via The Information
Apple reported its fiscal third quarter / calendar second quarter results today, and they came in at the high end of its guidance and beat analyst estimates. One of the biggest surprises was strong iPad unit growth year on year after four years of declines, and just the second quarter of revenue growth for iPads during that period, thanks largely to sales of the lower-priced $329 iPad introduced earlier this year. But Apple said all its product categories saw year on year revenue and unit growth, with Apple Watch reportedly growing 50% year on year, and Mac and iPhone unit growth up modestly, while the Services business continued on its recent tear, driven largely by the App Store, but also to an extent by Apple Music and iCloud storage plans. iPhone ASPs were up modestly year on year driven by stronger sales of the latest Plus models, and would have been up more if not for the fact that the company sold down its inventory significantly, with almost all the reduction being made up of more expensive phones.
Perhaps more significantly for the longer term outlook, the company provided guidance for the September quarter which essentially guarantees new iPhone hardware in September. I would guess that at the very least Apple will have the successors to the current phones on sale in the usual timeframe and in the usual volumes, while my hunch is that the new higher-end model will also go on sale at the same time but be even more heavily supply-constrained than new iPhones usually are.
Apple continued to talk up performance in mainland China as distinct from the Greater China region it reports, where sales were down 10% year on year, the best result in nearly two years, but still a drag on overall results with other regions all growing, all but Japan at double digit rates. Tim Cook also addressed the issue of VPNs in China which I wrote about yesterday, and defended Apple’s stance, which is a combination of following the law in each country where it operates, and believing that it’s better to engage and stay in a country than leave, even where it disagrees with policy (my notes on this portion can be seen here).
Overall, Apple’s management on the call seemed as bullish as they have for some time, clearly looking forward to what they expect to be a strong finish to the year in both product and financial terms. Tim Cook wasn’t drawn the slightest bit on new iPhones, but did hint at new products this fall, talked about the role of autonomy beyond vehicles and Apple’s big project in this area, raved about ARKit and the potential of AR, among other things. There’s clearly a good mix of products coming to market in the near term and investment for the long term which Apple’s management is also happy about. That’s no guarantee of a strong performance in the September or more importantly the December quarter, but I continue to be pretty bullish on what’s coming over the next few months from Apple.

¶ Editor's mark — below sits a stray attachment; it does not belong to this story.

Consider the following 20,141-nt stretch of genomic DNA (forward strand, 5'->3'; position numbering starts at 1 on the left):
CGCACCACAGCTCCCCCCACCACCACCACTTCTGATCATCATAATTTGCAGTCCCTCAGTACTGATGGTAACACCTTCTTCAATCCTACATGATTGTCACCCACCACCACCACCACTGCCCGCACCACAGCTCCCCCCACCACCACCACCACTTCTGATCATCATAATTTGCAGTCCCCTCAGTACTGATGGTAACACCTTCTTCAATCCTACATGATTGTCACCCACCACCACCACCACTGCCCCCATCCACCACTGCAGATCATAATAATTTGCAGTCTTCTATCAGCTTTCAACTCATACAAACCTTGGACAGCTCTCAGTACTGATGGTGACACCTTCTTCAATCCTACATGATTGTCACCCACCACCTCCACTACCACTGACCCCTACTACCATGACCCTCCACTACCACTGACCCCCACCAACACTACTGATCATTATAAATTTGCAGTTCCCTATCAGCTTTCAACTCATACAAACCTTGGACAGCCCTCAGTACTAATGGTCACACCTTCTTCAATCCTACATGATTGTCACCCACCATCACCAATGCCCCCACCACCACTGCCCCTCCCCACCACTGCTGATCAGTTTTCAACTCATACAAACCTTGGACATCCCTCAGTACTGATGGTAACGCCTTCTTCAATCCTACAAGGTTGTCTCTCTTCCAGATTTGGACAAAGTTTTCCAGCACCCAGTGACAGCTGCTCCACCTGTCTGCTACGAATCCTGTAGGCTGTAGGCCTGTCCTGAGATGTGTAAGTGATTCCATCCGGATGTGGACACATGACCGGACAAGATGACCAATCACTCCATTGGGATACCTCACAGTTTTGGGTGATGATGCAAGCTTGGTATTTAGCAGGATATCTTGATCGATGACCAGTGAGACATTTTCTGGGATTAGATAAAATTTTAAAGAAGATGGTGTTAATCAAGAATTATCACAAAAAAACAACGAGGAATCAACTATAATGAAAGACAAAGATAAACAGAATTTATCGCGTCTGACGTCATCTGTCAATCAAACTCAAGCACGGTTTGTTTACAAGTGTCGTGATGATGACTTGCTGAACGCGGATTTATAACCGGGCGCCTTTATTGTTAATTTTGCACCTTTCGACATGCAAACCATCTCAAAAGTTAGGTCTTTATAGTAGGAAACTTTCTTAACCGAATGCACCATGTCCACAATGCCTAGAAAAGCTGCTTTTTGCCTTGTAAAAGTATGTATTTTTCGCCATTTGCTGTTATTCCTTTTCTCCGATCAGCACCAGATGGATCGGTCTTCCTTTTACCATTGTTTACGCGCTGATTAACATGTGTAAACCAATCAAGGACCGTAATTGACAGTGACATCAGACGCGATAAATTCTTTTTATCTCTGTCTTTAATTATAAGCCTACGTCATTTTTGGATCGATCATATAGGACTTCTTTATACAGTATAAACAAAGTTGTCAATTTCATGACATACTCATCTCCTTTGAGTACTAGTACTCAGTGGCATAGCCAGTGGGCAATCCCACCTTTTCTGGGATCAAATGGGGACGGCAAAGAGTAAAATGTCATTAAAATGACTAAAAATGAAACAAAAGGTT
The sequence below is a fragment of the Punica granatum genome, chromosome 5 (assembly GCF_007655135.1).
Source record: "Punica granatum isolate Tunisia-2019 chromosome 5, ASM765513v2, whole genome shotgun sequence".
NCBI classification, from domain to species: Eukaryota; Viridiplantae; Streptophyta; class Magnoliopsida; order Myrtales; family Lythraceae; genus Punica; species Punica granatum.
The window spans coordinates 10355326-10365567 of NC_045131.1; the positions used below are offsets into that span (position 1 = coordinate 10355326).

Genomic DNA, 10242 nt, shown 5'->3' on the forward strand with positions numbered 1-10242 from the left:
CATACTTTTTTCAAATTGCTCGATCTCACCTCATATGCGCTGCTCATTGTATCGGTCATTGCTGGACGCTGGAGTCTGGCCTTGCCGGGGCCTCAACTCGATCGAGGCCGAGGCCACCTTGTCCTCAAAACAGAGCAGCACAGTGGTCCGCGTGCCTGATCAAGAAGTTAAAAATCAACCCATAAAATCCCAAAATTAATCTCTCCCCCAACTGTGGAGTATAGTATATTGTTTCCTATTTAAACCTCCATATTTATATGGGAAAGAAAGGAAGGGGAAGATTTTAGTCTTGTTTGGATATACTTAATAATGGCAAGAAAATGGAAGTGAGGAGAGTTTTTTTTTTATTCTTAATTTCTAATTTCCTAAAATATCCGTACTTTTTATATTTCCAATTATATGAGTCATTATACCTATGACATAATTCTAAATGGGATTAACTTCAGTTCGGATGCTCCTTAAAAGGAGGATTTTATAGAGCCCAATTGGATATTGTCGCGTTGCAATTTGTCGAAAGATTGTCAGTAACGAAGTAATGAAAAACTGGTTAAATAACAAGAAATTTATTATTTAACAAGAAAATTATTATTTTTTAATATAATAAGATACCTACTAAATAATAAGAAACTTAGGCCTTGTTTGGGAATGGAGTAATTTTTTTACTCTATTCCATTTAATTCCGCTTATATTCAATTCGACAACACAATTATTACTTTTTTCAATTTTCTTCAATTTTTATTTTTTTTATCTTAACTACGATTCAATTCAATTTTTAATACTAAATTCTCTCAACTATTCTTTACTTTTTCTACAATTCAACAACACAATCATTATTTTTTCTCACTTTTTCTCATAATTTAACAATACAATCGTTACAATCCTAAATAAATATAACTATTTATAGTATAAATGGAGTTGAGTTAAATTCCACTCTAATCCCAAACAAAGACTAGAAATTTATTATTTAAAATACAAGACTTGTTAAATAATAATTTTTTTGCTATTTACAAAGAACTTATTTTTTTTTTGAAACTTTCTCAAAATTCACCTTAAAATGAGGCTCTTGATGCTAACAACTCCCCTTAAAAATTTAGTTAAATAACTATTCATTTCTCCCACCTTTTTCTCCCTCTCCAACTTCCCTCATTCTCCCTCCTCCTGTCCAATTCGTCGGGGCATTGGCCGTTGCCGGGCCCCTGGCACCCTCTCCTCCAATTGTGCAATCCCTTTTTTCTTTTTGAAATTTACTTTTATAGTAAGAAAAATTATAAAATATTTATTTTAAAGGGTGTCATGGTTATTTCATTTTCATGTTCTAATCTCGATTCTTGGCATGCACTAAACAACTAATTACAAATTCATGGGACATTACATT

Apple Removes VPN Apps from Chinese Version of App Store (Jul 31, 2017)
Apple has removed VPN apps from the Chinese version of its App Store for iOS devices, in compliance with the Chinese government’s edict that VPNs have to be licensed to be able to operate. This is yet another example of the difficult line foreign tech companies have to walk in China, complying for the most part with local regulations, even those designed to enable censorship, while preserving freedom of speech in other markets around the world. This is a gray area that Apple hasn’t had to deal with as much as content-centric companies like Facebook and Google, both of which eventually exited China (one forced out, the other choosing to leave rather than submit to censorship requirements), but that’s been starting to change. In the past year and a half, we’ve seen some of Apple’s content offerings like iBooks, individual apps like the New York Times, and now categories such as VPNs blocked, while the government has also forced cloud service providers to work through local companies for data centers. As I’ve said before, so far Apple can simply say it’s complying with local laws and regulations as it does elsewhere, and that will provide some cover, although it hasn’t insulated it entirely from criticism over this latest move. This move in particular further reduces the ability of users with Chinese App Store accounts to get access to otherwise blocked news and information, but a recent crackdown on VPN use makes that challenging anyway. But so far the Chinese government hasn’t forced Apple to break any of its own cardinal rules, including protecting user privacy and security. If and when the Chinese government ever does cross that line, that will be the real test for Apple and could end up being very bad for its business in China. So far, thankfully, it hasn’t come to that. Also worth noting in this context: Russia has just passed legislation that bans the use of VPNs in the country, and although it’s a far less important market for Apple than China, the company will have to deal with some of the same issues there once the law kicks in this November.